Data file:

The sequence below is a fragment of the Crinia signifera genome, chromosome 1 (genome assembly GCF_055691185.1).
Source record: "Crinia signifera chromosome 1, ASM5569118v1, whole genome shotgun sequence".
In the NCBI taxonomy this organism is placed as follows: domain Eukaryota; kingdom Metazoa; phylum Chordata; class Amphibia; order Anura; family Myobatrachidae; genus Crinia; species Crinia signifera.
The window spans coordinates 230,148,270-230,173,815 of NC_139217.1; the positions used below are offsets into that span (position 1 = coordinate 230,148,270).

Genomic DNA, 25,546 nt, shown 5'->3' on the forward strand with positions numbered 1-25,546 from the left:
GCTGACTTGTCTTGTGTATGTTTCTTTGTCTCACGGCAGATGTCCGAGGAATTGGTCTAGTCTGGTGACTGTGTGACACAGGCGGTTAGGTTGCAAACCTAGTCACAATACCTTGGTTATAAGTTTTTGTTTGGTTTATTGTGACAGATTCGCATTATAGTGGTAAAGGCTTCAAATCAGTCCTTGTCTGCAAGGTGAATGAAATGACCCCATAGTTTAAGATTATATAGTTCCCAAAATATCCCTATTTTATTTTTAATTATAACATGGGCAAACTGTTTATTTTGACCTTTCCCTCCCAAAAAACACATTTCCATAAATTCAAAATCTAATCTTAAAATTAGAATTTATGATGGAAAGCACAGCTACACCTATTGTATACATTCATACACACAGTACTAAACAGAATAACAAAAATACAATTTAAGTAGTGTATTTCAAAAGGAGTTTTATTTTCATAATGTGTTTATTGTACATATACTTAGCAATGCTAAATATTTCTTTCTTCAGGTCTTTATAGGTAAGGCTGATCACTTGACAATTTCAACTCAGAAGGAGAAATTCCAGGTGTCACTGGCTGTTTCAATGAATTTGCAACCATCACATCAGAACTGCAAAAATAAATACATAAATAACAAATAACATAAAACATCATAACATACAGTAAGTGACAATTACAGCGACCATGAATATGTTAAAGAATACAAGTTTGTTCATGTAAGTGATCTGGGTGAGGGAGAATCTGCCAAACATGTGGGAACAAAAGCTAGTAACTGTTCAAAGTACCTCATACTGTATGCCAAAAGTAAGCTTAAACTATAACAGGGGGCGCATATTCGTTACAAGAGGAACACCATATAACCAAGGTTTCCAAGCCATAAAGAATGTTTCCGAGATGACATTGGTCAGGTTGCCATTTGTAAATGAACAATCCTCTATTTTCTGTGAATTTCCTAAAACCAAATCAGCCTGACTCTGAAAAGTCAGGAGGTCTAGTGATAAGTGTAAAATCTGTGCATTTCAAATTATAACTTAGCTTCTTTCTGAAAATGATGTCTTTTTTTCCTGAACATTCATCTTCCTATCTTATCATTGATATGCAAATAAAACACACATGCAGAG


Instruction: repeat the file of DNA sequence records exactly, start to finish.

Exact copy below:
The sequence below is a fragment of the Crinia signifera genome, chromosome 1 (genome assembly GCF_055691185.1).
Source record: "Crinia signifera chromosome 1, ASM5569118v1, whole genome shotgun sequence".
In the NCBI taxonomy this organism is placed as follows: domain Eukaryota; kingdom Metazoa; phylum Chordata; class Amphibia; order Anura; family Myobatrachidae; genus Crinia; species Crinia signifera.
The window spans coordinates 230,148,270-230,173,815 of NC_139217.1; the positions used below are offsets into that span (position 1 = coordinate 230,148,270).

Genomic DNA, 25,546 nt, shown 5'->3' on the forward strand with positions numbered 1-25,546 from the left:
GCTGACTTGTCTTGTGTATGTTTCTTTGTCTCACGGCAGATGTCCGAGGAATTGGTCTAGTCTGGTGACTGTGTGACACAGGCGGTTAGGTTGCAAACCTAGTCACAATACCTTGGTTATAAGTTTTTGTTTGGTTTATTGTGACAGATTCGCATTATAGTGGTAAAGGCTTCAAATCAGTCCTTGTCTGCAAGGTGAATGAAATGACCCCATAGTTTAAGATTATATAGTTCCCAAAATATCCCTATTTTATTTTTAATTATAACATGGGCAAACTGTTTATTTTGACCTTTCCCTCCCAAAAAACACATTTCCATAAATTCAAAATCTAATCTTAAAATTAGAATTTATGATGGAAAGCACAGCTACACCTATTGTATACATTCATACACACAGTACTAAACAGAATAACAAAAATACAATTTAAGTAGTGTATTTCAAAAGGAGTTTTATTTTCATAATGTGTTTATTGTACATATACTTAGCAATGCTAAATATTTCTTTCTTCAGGTCTTTATAGGTAAGGCTGATCACTTGACAATTTCAACTCAGAAGGAGAAATTCCAGGTGTCACTGGCTGTTTCAATGAATTTGCAACCATCACATCAGAACTGCAAAAATAAATACATAAATAACAAATAACATAAAACATCATAACATACAGTAAGTGACAATTACAGCGACCATGAATATGTTAAAGAATACAAGTTTGTTCATGTAAGTGATCTGGGTGAGGGAGAATCTGCCAAACATGTGGGAACAAAAGCTAGTAACTGTTCAAAGTACCTCATACTGTATGCCAAAAGTAAGCTTAAACTATAACAGGGGGCGCATATTCGTTACAAGAGGAACACCATATAACCAAGGTTTCCAAGCCATAAAGAATGTTTCCGAGATGACATTGGTCAGGTTGCCATTTGTAAATGAACAATCCTCTATTTTCTGTGAATTTCCTAAAACCAAATCAGCCTGACTCTGAAAAGTCAGGAGGTCTAGTGATAAGTGTAAAATCTGTGCATTTCAAATTATAACTTAGCTTCTTTCTGAAAATGATGTCTTTTTTTCCTGAACATTCATCTTCCTATCTTATCATTGATATGCAAATAAAACACACATGCAGAG